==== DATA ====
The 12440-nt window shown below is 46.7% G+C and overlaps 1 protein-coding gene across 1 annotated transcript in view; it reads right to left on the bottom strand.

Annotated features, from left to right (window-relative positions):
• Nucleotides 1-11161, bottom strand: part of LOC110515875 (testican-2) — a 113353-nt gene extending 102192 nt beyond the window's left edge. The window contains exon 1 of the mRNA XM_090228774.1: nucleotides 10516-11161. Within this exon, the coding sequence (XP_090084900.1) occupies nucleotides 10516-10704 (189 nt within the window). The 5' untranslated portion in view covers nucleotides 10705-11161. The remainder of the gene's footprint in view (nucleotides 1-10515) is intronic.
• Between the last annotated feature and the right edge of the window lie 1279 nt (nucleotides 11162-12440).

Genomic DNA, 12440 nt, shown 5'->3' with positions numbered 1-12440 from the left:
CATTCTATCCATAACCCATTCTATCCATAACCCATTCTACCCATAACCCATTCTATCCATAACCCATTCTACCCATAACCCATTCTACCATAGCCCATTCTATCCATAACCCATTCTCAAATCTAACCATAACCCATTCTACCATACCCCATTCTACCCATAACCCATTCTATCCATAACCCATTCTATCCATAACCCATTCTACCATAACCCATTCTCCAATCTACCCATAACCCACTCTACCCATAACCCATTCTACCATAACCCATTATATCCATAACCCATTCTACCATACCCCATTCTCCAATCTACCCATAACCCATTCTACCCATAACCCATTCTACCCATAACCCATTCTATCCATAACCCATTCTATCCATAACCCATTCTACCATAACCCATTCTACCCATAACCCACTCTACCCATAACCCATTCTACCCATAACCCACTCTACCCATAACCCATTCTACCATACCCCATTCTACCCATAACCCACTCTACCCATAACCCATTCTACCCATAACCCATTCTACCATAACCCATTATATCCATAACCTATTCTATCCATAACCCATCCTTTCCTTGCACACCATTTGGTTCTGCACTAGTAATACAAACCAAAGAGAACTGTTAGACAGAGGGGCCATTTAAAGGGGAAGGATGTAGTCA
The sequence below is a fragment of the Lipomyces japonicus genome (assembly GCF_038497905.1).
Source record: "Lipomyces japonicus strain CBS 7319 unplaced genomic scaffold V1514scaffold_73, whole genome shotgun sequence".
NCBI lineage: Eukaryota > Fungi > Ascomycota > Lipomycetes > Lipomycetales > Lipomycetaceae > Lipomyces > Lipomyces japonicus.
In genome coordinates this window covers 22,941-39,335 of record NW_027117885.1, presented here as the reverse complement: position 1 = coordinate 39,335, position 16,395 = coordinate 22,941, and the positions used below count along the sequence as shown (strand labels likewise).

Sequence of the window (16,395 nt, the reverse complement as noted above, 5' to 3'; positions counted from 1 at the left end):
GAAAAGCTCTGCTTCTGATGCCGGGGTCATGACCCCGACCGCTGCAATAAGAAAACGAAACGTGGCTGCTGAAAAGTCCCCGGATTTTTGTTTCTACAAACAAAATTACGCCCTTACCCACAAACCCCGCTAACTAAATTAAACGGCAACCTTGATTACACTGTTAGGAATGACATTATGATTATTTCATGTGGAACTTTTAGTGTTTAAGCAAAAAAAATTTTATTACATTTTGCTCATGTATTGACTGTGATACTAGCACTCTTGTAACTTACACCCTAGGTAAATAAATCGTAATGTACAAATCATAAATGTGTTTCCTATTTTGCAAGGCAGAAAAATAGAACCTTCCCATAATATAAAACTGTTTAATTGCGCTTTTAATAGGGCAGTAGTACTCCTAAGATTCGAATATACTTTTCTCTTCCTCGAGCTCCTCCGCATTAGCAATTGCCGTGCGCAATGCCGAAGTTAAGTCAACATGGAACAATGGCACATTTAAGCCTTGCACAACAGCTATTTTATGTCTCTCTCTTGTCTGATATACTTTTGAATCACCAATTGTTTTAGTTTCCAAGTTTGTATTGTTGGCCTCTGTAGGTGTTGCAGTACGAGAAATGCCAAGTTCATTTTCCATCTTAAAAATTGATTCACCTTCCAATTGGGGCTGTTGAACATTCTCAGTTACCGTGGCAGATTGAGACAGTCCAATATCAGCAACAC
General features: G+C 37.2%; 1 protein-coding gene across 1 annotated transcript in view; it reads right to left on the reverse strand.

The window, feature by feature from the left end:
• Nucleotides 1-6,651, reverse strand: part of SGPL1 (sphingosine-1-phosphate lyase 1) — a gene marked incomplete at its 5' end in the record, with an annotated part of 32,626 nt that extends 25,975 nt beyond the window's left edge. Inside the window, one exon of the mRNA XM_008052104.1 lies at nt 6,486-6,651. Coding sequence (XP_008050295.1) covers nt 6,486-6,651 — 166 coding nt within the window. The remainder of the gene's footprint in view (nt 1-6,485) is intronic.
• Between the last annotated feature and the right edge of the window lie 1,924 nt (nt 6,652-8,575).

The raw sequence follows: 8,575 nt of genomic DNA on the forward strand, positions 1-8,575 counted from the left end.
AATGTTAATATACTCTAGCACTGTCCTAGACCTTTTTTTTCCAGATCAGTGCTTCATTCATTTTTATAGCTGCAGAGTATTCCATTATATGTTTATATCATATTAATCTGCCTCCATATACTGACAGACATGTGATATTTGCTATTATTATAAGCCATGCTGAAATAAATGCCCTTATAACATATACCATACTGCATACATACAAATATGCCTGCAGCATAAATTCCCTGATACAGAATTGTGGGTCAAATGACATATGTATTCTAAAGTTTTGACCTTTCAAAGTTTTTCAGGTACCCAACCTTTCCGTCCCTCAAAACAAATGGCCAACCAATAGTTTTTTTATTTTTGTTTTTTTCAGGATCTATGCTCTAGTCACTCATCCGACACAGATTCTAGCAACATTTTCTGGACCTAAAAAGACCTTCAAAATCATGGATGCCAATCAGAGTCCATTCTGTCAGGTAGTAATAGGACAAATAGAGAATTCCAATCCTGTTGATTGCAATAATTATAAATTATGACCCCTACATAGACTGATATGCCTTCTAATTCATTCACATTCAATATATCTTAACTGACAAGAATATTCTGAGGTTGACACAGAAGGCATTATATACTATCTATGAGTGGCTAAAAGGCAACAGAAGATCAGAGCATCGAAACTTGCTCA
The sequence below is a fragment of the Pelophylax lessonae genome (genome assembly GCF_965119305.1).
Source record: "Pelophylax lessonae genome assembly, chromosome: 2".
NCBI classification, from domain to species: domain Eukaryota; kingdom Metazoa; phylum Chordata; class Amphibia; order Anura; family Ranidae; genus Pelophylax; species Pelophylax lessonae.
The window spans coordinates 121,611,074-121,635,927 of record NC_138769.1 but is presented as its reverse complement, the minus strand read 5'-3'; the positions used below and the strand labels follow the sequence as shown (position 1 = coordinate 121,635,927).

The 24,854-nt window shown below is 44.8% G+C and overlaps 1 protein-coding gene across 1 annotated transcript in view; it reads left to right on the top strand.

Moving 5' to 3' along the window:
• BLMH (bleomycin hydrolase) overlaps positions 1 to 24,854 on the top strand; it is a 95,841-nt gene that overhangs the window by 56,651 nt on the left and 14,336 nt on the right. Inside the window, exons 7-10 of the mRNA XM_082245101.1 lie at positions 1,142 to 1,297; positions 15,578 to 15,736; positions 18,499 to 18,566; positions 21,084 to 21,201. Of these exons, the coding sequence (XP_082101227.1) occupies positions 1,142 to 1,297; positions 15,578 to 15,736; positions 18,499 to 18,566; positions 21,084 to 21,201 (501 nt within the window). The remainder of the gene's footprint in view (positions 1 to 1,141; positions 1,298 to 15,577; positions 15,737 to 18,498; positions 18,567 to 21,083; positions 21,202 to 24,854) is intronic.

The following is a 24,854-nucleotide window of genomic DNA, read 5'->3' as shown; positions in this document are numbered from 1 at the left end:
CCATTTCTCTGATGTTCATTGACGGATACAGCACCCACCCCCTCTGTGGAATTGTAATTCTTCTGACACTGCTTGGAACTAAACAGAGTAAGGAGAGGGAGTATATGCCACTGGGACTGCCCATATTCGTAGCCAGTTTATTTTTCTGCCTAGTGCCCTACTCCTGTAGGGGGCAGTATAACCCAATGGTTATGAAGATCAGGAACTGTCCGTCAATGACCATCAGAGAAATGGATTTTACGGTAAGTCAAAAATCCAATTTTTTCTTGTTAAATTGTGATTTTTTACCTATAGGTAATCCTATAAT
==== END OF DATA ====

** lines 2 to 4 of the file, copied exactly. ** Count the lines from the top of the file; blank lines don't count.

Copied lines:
Annotated features, from left to right (window-relative positions):
• Nucleotides 1-11161, bottom strand: part of LOC110515875 (testican-2) — a 113353-nt gene extending 102192 nt beyond the window's left edge. The window contains exon 1 of the mRNA XM_090228774.1: nucleotides 10516-11161. Within this exon, the coding sequence (XP_090084900.1) occupies nucleotides 10516-10704 (189 nt within the window). The 5' untranslated portion in view covers nucleotides 10705-11161. The remainder of the gene's footprint in view (nucleotides 1-10515) is intronic.
• Between the last annotated feature and the right edge of the window lie 1279 nt (nucleotides 11162-12440).